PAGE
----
Perdido Street Station is a gem. Mr. Mieville is an author in the highest levels of the genre. Whatever science fiction used to be, with its over-reliance on plot and idea and under-reliance on character and style, it has now grown up into a full-fledged literary genre. Mieville is a stylistic wonderkind, a rich dessert heavy with the chocolate sauce, a Baz Luhrmann color bonanza.
In short, he's got it goin' on.
Perdido Street Station is a large book, a rich book, a dense book, but more than anything else it is a good book. Sometimes, those literary novels that everyone praises, like Madame Bovary or The Brothers Karamazov, are just not very good reads. Sure, they are masterpieces to be studied and appreciated and written about, but they are not very fun. Perdido Street Station is both a masterpiece and fun.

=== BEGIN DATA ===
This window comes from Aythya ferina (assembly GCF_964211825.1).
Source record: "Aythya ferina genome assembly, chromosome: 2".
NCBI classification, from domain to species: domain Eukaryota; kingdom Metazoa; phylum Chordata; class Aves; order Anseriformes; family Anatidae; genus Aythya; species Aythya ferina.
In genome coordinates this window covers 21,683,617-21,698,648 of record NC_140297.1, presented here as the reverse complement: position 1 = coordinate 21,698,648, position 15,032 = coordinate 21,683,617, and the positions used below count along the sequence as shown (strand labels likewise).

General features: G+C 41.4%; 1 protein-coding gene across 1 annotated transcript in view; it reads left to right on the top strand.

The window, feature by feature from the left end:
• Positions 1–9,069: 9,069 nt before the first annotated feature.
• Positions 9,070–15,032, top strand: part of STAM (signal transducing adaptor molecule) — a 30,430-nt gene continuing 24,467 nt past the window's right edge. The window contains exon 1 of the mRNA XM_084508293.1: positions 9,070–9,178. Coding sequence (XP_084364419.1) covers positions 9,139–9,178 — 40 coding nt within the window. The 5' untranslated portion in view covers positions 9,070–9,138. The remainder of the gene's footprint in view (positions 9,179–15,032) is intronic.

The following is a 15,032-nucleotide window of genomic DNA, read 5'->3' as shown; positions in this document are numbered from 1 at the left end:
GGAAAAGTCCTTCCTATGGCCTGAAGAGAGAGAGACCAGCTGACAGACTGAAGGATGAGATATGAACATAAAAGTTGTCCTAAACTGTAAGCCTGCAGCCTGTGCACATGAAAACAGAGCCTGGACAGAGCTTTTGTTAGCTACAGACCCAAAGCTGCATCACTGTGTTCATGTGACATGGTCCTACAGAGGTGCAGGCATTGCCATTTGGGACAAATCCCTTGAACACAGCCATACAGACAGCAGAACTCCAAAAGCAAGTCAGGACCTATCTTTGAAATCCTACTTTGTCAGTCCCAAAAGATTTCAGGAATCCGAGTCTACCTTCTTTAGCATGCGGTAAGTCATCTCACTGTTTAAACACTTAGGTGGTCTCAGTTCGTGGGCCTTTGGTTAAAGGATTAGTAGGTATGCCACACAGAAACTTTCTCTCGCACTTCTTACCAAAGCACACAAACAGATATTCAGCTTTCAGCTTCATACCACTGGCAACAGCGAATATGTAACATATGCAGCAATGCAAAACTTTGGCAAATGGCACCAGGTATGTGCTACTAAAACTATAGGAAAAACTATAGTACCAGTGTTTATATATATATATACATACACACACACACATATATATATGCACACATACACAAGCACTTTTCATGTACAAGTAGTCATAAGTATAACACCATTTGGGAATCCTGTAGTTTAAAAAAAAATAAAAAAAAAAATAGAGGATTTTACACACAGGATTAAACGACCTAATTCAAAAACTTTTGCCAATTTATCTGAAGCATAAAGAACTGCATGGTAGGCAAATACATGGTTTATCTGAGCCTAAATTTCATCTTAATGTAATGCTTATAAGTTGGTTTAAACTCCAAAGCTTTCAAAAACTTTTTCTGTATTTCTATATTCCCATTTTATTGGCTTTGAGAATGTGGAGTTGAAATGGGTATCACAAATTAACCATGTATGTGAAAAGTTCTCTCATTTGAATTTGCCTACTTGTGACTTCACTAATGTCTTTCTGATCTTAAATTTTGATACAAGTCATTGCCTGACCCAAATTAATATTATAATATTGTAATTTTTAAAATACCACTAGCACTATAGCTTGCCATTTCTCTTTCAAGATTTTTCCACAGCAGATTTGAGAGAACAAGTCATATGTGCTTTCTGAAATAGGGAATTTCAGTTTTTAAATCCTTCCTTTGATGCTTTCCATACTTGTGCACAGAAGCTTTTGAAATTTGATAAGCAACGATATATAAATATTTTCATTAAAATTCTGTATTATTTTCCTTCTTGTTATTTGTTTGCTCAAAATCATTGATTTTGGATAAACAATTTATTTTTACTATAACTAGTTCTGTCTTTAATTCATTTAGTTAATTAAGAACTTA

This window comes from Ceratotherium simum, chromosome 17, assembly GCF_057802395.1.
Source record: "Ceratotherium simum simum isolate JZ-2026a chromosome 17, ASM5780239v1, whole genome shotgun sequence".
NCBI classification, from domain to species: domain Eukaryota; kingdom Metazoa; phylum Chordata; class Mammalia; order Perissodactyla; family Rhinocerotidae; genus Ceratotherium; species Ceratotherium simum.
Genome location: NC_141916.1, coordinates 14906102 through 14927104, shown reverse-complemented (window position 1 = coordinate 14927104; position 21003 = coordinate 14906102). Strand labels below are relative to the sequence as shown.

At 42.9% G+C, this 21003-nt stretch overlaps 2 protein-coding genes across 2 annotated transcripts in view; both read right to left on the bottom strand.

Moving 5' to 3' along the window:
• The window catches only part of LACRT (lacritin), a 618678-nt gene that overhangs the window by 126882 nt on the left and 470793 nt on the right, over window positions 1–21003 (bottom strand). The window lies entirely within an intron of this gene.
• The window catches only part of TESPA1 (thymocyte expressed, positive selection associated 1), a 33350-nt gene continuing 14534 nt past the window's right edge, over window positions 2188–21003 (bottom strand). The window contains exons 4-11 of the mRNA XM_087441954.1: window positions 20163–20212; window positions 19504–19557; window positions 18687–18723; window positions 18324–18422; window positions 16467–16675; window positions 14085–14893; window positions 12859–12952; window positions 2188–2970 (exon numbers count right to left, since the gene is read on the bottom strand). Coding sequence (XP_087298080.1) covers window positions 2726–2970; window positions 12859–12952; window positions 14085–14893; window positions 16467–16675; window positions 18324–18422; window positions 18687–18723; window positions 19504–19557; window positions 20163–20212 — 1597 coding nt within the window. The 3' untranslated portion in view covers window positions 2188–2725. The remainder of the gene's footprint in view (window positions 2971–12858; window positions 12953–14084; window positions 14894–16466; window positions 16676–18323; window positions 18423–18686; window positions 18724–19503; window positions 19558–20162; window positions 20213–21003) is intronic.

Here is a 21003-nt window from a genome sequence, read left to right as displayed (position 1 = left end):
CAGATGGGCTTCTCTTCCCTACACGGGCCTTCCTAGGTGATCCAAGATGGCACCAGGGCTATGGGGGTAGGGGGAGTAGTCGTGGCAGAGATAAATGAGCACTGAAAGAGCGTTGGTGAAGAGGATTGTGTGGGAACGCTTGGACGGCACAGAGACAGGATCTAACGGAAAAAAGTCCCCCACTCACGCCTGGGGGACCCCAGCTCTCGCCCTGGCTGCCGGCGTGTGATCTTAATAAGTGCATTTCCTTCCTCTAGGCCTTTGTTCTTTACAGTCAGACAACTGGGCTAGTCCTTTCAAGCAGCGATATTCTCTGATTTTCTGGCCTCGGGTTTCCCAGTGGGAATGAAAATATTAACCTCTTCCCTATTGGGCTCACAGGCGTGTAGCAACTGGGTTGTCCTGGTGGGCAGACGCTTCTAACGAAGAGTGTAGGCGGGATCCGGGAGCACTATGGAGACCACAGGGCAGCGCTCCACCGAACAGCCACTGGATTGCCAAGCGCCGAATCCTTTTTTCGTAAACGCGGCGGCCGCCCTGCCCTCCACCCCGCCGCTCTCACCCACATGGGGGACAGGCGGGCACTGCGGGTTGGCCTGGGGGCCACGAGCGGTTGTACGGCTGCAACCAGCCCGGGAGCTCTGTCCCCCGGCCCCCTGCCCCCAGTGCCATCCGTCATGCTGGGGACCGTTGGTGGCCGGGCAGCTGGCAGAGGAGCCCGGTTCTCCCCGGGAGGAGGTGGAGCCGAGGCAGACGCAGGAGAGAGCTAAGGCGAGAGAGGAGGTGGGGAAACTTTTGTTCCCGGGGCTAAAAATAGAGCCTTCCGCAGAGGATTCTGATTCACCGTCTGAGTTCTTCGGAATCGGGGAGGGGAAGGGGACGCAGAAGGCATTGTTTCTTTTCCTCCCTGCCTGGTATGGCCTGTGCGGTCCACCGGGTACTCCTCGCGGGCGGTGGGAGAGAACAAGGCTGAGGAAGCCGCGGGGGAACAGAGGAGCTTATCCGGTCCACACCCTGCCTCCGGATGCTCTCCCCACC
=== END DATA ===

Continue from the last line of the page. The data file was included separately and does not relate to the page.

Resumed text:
Flaws? Well, sure. You have to be a bit patient at the start: you've got to trust that the first, oh, 100 pages will amount to something. They do indeed. You've got to pay attention to vocabulary and imagery. This book will challenge you, but it will also entertain you.
The story is both simple and complex: the simple story involves a monster-hunt and a vaguely dungeons-and-dragons adventure (though not in that mileu) but the rich setting in which the story takes place almost steals the show. New Crobuzon is a world unlike any other and yet it is very much like a Victorian England seen through a glass, darkly, with some magic and invented mythology thrown in. It's indescribable, but Mieville gives it life.
Read this one. Read it for the worldbuilding, for the swooping style, for the richness. But also read it for the rollicking story.
Be seeing you!